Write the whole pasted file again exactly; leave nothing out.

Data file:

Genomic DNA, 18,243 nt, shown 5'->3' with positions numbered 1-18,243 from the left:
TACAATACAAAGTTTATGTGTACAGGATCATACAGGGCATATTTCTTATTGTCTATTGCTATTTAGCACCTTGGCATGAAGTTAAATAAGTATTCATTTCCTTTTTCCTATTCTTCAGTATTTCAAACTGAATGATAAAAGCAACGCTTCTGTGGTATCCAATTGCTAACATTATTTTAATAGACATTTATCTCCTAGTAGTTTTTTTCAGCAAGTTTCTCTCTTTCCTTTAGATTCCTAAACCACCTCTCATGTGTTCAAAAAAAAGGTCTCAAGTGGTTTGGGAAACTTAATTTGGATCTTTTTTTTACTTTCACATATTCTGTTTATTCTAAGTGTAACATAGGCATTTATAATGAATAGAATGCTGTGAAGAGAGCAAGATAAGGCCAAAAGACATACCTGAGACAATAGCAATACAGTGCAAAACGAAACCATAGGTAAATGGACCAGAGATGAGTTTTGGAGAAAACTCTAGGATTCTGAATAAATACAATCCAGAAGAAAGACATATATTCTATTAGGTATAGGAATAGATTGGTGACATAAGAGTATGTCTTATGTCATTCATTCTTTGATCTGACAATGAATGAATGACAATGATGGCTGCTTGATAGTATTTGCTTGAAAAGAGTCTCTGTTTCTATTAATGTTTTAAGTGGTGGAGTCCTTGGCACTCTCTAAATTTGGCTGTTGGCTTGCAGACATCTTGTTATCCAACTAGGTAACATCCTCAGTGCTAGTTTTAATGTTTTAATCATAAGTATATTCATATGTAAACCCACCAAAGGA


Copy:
Genomic DNA, 18,243 nt, shown 5'->3' with positions numbered 1-18,243 from the left:
TACAATACAAAGTTTATGTGTACAGGATCATACAGGGCATATTTCTTATTGTCTATTGCTATTTAGCACCTTGGCATGAAGTTAAATAAGTATTCATTTCCTTTTTCCTATTCTTCAGTATTTCAAACTGAATGATAAAAGCAACGCTTCTGTGGTATCCAATTGCTAACATTATTTTAATAGACATTTATCTCCTAGTAGTTTTTTTCAGCAAGTTTCTCTCTTTCCTTTAGATTCCTAAACCACCTCTCATGTGTTCAAAAAAAAGGTCTCAAGTGGTTTGGGAAACTTAATTTGGATCTTTTTTTTACTTTCACATATTCTGTTTATTCTAAGTGTAACATAGGCATTTATAATGAATAGAATGCTGTGAAGAGAGCAAGATAAGGCCAAAAGACATACCTGAGACAATAGCAATACAGTGCAAAACGAAACCATAGGTAAATGGACCAGAGATGAGTTTTGGAGAAAACTCTAGGATTCTGAATAAATACAATCCAGAAGAAAGACATATATTCTATTAGGTATAGGAATAGATTGGTGACATAAGAGTATGTCTTATGTCATTCATTCTTTGATCTGACAATGAATGAATGACAATGATGGCTGCTTGATAGTATTTGCTTGAAAAGAGTCTCTGTTTCTATTAATGTTTTAAGTGGTGGAGTCCTTGGCACTCTCTAAATTTGGCTGTTGGCTTGCAGACATCTTGTTATCCAACTAGGTAACATCCTCAGTGCTAGTTTTAATGTTTTAATCATAAGTATATTCATATGTAAACCCACCAAAGGA